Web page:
As fewer consumer head to the doctor’s office for cosmetic surgery during the recession, companies like Allergan, the makers of Botox Cosmetic, are feeling the pinch. Allergan recently reported a 58% decrease in profits for the first quarter, as demand for Botox and other cosmetic products dropped with the rise of the recession.
Allergan’s net income dropped to $45 million from $108 million a year ago, and sales of Botox dropped about 18%. Botox sales account for nearly a third of Allergan’s revenue, but with the state of the economy, sales have been dwindling fast and showing few signs of recovery.
Sean Lavin, an analyst for Lazard Capital Markets in New York, points out that Allergan’s growth is dependent on the health of the economy, and the economy will need to change significantly over the next few quarters for the company to be able to resume the growth it experienced in 2008. (Source: LATimes.com)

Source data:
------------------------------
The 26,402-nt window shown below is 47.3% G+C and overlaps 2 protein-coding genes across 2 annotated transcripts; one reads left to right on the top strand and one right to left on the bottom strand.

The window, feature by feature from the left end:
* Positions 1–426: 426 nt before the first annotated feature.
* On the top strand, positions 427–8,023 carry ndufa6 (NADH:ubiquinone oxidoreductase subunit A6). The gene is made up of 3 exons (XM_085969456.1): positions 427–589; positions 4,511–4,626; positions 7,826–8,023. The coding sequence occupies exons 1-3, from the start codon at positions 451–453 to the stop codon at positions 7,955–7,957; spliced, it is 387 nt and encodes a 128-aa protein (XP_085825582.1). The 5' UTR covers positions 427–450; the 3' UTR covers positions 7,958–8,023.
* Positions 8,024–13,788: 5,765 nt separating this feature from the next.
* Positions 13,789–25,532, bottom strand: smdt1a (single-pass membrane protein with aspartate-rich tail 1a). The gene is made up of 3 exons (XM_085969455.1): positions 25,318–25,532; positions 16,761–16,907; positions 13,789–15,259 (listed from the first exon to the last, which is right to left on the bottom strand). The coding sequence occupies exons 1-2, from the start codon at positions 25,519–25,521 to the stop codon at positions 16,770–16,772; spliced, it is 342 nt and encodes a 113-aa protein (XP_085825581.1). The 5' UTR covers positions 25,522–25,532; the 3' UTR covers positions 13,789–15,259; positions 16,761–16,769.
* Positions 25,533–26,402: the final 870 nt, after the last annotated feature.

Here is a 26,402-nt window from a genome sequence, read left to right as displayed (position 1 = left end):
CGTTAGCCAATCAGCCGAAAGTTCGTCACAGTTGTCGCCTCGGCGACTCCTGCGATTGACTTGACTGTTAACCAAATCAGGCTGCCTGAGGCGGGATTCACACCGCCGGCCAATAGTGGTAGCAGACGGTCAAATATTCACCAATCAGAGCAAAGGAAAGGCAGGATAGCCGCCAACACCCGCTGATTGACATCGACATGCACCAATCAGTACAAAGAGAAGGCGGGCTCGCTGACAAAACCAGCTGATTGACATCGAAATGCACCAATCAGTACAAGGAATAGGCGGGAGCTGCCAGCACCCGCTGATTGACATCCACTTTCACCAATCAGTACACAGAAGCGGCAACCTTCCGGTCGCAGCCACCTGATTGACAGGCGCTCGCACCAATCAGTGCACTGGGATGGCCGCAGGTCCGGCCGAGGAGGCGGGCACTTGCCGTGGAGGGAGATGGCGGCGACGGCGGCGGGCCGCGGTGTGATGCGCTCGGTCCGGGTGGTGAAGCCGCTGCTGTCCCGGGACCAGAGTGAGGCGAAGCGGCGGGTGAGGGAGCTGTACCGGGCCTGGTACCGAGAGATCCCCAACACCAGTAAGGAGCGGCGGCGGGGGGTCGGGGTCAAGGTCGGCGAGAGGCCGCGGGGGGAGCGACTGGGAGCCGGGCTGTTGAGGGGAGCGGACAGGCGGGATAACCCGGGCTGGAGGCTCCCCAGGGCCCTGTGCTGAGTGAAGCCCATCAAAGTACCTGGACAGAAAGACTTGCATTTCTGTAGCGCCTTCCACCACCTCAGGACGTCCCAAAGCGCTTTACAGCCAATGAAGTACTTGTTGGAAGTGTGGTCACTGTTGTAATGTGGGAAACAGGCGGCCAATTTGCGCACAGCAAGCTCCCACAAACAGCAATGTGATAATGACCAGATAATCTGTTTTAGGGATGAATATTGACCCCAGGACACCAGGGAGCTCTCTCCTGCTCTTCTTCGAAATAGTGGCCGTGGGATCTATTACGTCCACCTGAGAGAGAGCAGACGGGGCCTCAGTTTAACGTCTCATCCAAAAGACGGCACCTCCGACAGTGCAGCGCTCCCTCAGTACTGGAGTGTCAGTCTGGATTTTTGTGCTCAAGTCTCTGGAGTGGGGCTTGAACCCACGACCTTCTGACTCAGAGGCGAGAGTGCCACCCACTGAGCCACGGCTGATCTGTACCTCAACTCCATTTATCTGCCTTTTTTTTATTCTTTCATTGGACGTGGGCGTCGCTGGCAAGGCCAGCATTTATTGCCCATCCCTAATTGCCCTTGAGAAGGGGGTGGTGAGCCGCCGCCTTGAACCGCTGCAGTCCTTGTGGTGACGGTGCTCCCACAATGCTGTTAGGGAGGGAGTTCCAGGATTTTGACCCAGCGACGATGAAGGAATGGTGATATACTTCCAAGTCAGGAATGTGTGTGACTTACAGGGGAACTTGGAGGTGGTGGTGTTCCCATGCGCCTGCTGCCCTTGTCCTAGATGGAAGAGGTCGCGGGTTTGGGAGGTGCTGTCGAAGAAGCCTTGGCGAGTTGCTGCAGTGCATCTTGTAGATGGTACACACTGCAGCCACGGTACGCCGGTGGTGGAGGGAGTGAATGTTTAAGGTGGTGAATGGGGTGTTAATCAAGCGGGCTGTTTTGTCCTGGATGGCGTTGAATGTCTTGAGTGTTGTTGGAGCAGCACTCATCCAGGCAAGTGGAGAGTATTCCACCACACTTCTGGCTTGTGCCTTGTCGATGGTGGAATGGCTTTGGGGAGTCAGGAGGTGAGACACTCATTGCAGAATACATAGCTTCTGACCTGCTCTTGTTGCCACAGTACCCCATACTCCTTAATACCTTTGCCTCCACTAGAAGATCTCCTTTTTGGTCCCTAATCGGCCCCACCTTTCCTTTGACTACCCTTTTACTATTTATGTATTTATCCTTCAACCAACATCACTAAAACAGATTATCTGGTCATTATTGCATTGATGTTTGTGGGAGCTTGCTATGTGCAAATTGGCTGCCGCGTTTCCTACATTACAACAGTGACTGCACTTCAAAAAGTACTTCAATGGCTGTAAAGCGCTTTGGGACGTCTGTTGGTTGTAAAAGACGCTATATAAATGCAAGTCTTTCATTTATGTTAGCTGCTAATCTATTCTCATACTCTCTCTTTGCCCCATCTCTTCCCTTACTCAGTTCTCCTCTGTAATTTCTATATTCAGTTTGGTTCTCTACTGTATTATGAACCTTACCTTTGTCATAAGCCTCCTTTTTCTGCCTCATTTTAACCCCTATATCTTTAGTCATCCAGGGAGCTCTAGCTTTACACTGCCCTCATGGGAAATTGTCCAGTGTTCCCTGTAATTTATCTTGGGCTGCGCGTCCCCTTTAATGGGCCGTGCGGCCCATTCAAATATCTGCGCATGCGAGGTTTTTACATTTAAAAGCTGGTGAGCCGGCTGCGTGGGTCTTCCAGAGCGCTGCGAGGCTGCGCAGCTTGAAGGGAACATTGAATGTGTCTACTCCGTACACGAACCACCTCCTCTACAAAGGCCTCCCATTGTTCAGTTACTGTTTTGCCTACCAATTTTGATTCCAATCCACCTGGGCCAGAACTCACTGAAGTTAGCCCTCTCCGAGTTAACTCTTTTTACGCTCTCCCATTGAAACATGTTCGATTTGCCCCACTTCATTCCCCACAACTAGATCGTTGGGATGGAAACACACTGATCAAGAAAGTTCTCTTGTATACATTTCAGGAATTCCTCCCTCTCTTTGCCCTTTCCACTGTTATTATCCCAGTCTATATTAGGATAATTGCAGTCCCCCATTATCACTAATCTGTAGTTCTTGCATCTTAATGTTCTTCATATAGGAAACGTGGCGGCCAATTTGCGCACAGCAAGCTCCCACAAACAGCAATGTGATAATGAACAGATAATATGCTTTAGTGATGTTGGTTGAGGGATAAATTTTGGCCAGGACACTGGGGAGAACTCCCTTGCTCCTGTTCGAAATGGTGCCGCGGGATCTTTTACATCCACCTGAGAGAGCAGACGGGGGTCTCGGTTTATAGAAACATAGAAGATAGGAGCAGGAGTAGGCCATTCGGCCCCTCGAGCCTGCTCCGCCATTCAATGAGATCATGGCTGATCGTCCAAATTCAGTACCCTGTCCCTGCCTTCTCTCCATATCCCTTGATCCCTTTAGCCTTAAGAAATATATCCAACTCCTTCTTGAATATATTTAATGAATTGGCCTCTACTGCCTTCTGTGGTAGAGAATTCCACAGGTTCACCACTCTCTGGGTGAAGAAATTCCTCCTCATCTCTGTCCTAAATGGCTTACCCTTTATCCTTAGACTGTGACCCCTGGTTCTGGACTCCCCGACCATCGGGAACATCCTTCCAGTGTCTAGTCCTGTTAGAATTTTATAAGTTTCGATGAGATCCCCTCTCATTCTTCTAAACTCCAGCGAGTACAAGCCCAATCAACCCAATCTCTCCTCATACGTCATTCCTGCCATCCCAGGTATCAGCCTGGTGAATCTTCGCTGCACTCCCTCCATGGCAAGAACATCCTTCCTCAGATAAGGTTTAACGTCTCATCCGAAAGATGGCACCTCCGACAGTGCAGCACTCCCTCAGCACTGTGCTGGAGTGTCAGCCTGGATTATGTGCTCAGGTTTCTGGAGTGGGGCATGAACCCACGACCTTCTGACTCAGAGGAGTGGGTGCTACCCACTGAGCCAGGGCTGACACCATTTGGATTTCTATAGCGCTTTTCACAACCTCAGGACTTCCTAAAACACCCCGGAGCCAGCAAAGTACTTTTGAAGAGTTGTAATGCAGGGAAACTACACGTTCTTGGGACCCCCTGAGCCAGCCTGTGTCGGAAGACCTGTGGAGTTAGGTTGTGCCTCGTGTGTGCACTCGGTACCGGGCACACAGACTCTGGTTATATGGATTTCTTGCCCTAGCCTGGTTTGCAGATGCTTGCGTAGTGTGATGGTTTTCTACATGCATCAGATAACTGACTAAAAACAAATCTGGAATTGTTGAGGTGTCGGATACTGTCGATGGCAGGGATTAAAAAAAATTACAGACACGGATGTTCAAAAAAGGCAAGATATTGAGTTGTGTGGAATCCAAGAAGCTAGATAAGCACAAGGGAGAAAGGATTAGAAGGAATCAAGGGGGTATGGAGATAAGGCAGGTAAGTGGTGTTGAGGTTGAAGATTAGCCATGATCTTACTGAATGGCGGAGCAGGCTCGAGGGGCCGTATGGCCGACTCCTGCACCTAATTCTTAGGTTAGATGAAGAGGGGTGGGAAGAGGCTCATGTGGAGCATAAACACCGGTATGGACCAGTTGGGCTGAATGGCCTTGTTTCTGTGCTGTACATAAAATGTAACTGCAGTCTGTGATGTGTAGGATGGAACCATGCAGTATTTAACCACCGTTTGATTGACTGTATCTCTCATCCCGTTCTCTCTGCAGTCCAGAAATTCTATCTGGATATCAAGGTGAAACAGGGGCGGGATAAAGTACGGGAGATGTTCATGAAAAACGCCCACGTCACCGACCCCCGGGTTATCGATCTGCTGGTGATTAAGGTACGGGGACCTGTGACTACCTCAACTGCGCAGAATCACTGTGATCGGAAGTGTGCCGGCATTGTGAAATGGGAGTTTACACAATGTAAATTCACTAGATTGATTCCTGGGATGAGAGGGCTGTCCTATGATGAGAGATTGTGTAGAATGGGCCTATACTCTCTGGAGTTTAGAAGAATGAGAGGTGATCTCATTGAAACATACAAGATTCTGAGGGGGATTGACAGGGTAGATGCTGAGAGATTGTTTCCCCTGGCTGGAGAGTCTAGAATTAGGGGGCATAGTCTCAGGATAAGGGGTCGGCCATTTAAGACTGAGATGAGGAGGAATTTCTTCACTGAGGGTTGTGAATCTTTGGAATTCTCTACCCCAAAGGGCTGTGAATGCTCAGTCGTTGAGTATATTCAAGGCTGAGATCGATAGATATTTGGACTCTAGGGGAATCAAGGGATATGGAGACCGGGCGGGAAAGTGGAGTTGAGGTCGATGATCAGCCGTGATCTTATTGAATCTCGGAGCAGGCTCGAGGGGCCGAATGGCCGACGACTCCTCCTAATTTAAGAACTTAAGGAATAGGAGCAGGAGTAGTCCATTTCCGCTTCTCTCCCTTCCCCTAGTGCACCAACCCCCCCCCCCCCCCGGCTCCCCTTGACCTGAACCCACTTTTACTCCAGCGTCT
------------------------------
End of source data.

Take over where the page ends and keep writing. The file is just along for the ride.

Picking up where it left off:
Not only is Botox suffering from the impact of the recession, but they are also now battling stiff competition. Dysport, another treatment that helps fight wrinkles and can treat several health conditions, has been approved for sales as an anti-aging treatment. Dysport is a more affordable alternative to Botox, and is currently being released in select markets. Allergan will now have to restructure its marketing and sales program to avoid losing prospective sales to Ipsen, the makers of Dysport, and find ways to resume the rapid growth it experienced in years past.
Allergan is also the maker of Juvederm, another dermal filler that helps fight wrinkles; Latisse, an eyelash enhancing treatment that helps speed up the growth of the eyelashes; and Natrelle Pre-Consultation Breast Implant Kits, a set of ‘trial’ implants and educational materials designed for women who are considering plastic surgery.